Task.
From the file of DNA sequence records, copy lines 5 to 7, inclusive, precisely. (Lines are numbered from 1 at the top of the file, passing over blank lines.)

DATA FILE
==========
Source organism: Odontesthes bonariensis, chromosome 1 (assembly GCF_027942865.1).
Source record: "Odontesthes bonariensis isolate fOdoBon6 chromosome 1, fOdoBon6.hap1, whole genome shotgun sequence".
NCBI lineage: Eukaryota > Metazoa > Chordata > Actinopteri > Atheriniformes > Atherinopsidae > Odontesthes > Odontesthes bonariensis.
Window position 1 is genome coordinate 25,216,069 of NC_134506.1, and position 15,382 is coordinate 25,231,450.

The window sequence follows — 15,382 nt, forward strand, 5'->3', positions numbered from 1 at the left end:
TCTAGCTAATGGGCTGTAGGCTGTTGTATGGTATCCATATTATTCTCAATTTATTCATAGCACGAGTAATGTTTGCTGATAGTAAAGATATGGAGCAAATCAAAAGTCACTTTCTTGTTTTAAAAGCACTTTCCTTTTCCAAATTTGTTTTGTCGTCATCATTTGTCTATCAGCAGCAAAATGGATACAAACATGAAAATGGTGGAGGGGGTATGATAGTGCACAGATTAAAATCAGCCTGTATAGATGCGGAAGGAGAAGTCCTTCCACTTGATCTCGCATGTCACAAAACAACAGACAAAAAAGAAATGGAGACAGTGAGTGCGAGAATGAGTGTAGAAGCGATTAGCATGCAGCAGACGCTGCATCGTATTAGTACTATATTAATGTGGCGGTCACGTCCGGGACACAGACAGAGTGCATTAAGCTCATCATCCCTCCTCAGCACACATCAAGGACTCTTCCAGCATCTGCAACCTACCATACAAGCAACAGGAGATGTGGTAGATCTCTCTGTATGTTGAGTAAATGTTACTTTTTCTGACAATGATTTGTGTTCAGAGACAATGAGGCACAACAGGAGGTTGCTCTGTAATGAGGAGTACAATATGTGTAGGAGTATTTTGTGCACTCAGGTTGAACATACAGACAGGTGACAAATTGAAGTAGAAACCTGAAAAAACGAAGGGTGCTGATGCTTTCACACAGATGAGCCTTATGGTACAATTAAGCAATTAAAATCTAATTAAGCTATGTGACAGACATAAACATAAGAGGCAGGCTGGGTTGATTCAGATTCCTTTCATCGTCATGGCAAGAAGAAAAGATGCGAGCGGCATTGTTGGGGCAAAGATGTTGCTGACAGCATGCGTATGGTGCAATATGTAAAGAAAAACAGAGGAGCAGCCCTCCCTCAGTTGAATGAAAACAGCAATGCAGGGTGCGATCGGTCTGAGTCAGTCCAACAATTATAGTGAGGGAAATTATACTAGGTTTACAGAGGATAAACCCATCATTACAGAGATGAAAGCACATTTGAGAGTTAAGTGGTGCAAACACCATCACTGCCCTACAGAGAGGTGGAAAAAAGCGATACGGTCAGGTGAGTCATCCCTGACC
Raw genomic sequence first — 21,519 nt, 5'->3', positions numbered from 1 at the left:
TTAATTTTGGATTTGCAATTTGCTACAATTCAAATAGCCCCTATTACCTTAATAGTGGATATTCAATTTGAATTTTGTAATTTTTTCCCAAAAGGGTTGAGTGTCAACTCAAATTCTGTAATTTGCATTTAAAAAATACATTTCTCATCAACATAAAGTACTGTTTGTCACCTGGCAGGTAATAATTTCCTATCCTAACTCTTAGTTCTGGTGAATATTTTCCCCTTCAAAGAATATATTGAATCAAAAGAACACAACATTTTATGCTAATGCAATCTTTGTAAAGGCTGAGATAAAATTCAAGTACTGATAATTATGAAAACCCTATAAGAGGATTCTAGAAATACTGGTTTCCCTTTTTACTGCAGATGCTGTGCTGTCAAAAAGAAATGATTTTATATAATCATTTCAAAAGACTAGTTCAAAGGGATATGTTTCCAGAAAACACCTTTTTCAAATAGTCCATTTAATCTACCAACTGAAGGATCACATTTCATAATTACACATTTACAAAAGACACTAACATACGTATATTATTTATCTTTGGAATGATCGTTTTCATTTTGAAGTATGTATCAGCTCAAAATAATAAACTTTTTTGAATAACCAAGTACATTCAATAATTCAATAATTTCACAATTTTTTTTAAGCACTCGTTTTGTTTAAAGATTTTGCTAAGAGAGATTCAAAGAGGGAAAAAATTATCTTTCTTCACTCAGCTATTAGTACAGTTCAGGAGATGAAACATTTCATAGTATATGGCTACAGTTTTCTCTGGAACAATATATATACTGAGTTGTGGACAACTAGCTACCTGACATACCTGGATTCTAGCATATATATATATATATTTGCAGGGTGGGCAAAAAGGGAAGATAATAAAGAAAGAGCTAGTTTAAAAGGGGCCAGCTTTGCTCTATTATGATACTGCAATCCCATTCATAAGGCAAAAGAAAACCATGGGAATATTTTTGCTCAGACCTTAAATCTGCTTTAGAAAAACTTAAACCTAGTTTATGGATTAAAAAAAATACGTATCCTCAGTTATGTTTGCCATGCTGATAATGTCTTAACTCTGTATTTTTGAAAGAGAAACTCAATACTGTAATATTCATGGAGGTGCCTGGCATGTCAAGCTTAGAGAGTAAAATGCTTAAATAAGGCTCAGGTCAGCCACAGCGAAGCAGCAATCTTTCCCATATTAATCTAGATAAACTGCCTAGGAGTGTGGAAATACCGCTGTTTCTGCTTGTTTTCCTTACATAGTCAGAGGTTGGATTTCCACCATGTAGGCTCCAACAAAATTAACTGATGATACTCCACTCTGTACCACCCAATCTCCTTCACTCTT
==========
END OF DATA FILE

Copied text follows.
The window sequence follows — 15,382 nt, forward strand, 5'->3', positions numbered from 1 at the left end:
TCTAGCTAATGGGCTGTAGGCTGTTGTATGGTATCCATATTATTCTCAATTTATTCATAGCACGAGTAATGTTTGCTGATAGTAAAGATATGGAGCAAATCAAAAGTCACTTTCTTGTTTTAAAAGCACTTTCCTTTTCCAAATTTGTTTTGTCGTCATCATTTGTCTATCAGCAGCAAAATGGATACAAACATGAAAATGGTGGAGGGGGTATGATAGTGCACAGATTAAAATCAGCCTGTATAGATGCGGAAGGAGAAGTCCTTCCACTTGATCTCGCATGTCACAAAACAACAGACAAAAAAGAAATGGAGACAGTGAGTGCGAGAATGAGTGTAGAAGCGATTAGCATGCAGCAGACGCTGCATCGTATTAGTACTATATTAATGTGGCGGTCACGTCCGGGACACAGACAGAGTGCATTAAGCTCATCATCCCTCCTCAGCACACATCAAGGACTCTTCCAGCATCTGCAACCTACCATACAAGCAACAGGAGATGTGGTAGATCTCTCTGTATGTTGAGTAAATGTTACTTTTTCTGACAATGATTTGTGTTCAGAGACAATGAGGCACAACAGGAGGTTGCTCTGTAATGAGGAGTACAATATGTGTAGGAGTATTTTGTGCACTCAGGTTGAACATACAGACAGGTGACAAATTGAAGTAGAAACCTGAAAAAACGAAGGGTGCTGATGCTTTCACACAGATGAGCCTTATGGTACAATTAAGCAATTAAAATCTAATTAAGCTATGTGACAGACATAAACATAAGAGGCAGGCTGGGTTGATTCAGATTCCTTTCATCGTCATGGCAAGAAGAAAAGATGCGAGCGGCATTGTTGGGGCAAAGATGTTGCTGACAGCATGCGTATGGTGCAATATGTAAAGAAAAACAGAGGAGCAGCCCTCCCTCAGTTGAATGAAAACAGCAATGCAGGGTGCGATCGGTCTGAGTCAGTCCAACAATTATAGTGAGGGAAATTATACTAGGTTTACAGAGGATAAACCCATCATTACAGAGATGAAAGCACATTTGAGAGTTAAGTGGTGCAAACACCATCACTGCCCTACAGAGAGGTGGAAAAAAGCGATACGGTCAGGTGAGTCATCCCTGACC
Raw genomic sequence first — 21,519 nt, 5'->3', positions numbered from 1 at the left: